A Year in Review and a Plans for a New Year

March of last year, I set myself some goals. Or, rather, I whittled down the impossible number of goals that I had and tried to concentrate on fewer. Although it’s not been a year yet, it’s easiest to do goal reviews on New Year’s, so let’s have a look at what I have (and haven’t) done.

The Review

1. Conversion. I am actually close to finishing this goal. I have finished my classes and have to meet privately a few more times with my rabbi. I don’t have a time set yet, but I anticipate having this finished sometime this spring.

I’ve been a bit more spotty with my Hebrew study, but when I looked at a portion of Torah recently–as it actually appears in the scroll–I thought, “I can do that.” Once I know which portion I’ll read, some concentrated studying will get me through my first Torah reading.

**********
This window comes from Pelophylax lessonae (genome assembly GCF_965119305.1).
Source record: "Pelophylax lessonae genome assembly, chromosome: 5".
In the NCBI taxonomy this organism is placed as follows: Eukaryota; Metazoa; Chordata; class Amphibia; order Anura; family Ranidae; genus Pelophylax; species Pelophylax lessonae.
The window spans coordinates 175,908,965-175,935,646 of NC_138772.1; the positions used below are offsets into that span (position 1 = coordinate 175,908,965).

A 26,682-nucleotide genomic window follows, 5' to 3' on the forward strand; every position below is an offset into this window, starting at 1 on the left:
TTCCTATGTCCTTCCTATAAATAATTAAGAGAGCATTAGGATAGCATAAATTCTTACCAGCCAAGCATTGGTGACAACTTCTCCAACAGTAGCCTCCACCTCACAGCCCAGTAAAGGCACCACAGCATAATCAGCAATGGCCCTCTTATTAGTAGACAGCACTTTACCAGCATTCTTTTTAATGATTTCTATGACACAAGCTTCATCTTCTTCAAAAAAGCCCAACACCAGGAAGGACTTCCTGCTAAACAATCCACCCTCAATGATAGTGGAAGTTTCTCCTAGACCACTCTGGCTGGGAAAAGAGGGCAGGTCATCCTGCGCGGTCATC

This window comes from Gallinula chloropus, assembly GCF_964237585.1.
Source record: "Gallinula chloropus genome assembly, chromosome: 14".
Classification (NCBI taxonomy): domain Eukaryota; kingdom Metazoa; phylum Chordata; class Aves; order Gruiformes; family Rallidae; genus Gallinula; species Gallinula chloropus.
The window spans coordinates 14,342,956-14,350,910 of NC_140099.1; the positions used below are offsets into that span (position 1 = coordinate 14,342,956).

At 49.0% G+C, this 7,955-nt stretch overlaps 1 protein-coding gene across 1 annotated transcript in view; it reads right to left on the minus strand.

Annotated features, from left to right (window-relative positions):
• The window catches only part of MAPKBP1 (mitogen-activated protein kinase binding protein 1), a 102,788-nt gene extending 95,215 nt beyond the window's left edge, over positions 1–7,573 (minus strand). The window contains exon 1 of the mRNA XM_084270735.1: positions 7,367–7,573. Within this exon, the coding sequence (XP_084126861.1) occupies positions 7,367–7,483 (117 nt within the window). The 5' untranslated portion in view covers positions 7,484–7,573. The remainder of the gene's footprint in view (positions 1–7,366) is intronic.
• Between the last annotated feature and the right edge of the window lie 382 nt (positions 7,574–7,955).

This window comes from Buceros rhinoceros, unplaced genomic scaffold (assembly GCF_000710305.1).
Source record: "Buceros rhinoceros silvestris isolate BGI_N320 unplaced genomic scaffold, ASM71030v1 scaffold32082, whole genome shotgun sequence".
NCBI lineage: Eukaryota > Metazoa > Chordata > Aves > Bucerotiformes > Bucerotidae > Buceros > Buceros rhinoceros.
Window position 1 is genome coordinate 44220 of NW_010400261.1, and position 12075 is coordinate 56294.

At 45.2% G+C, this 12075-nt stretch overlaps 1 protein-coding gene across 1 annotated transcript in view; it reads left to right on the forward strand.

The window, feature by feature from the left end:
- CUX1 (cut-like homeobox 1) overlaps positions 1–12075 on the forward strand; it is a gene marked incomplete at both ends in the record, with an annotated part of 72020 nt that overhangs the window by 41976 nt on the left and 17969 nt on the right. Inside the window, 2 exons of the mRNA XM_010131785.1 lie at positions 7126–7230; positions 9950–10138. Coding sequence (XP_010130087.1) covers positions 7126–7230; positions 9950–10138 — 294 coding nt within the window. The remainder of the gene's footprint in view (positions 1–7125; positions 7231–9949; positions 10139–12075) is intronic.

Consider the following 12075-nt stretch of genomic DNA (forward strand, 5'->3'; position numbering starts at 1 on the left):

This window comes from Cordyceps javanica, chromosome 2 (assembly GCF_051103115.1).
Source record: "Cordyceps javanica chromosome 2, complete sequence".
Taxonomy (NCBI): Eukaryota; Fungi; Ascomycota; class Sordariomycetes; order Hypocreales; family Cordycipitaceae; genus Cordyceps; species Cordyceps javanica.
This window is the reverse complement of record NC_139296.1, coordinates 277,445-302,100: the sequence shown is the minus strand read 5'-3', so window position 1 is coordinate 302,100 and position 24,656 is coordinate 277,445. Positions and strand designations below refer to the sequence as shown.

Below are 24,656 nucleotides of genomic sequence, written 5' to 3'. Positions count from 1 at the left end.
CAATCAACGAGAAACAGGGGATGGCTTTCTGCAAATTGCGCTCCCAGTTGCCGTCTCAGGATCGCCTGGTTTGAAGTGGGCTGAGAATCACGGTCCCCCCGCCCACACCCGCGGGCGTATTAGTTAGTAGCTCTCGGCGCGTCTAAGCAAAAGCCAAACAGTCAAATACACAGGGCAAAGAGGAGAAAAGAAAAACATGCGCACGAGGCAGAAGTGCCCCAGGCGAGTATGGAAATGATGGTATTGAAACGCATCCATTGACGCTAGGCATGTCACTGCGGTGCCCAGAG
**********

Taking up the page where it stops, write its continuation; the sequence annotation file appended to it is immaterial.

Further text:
2. Home Improvements. Yeah, these haven’t happened. Even if we had the money for them, I haven’t had the time. And now that I’m unemployed and have the time, I especially don’t have the money. So scrap that goal going forward.

3. Writing. I had three sub-goals for this.

1) I wanted to finish the edits on Acceptance and submit it to a publisher. I did finish those edits, but I ended up self-publishing it. That took a lot more effort than just querying agents and publishers, but I did finish it. And I’m very proud.

2) I also wanted to finish the edits for The Flames of Prague. Instead, I’ve decided to totally overhaul it and turn it into two separate books. I have not made much progress on fleshing out the first novel, but Acceptance turned into a bigger project than I originally intended.

3) I wanted to publish two more short stories (I had already published The Last Golden Dragon). I did publish a second short story, The Widow, but I fell short of my goal of three for the year.

4. Exercise. Yeah, that was hit-or-miss (mostly miss).

5. Gardening. Nope, still didn’t have the time to do it. I think I better give this up until I either become a full-time writer or I retire.

The New Plan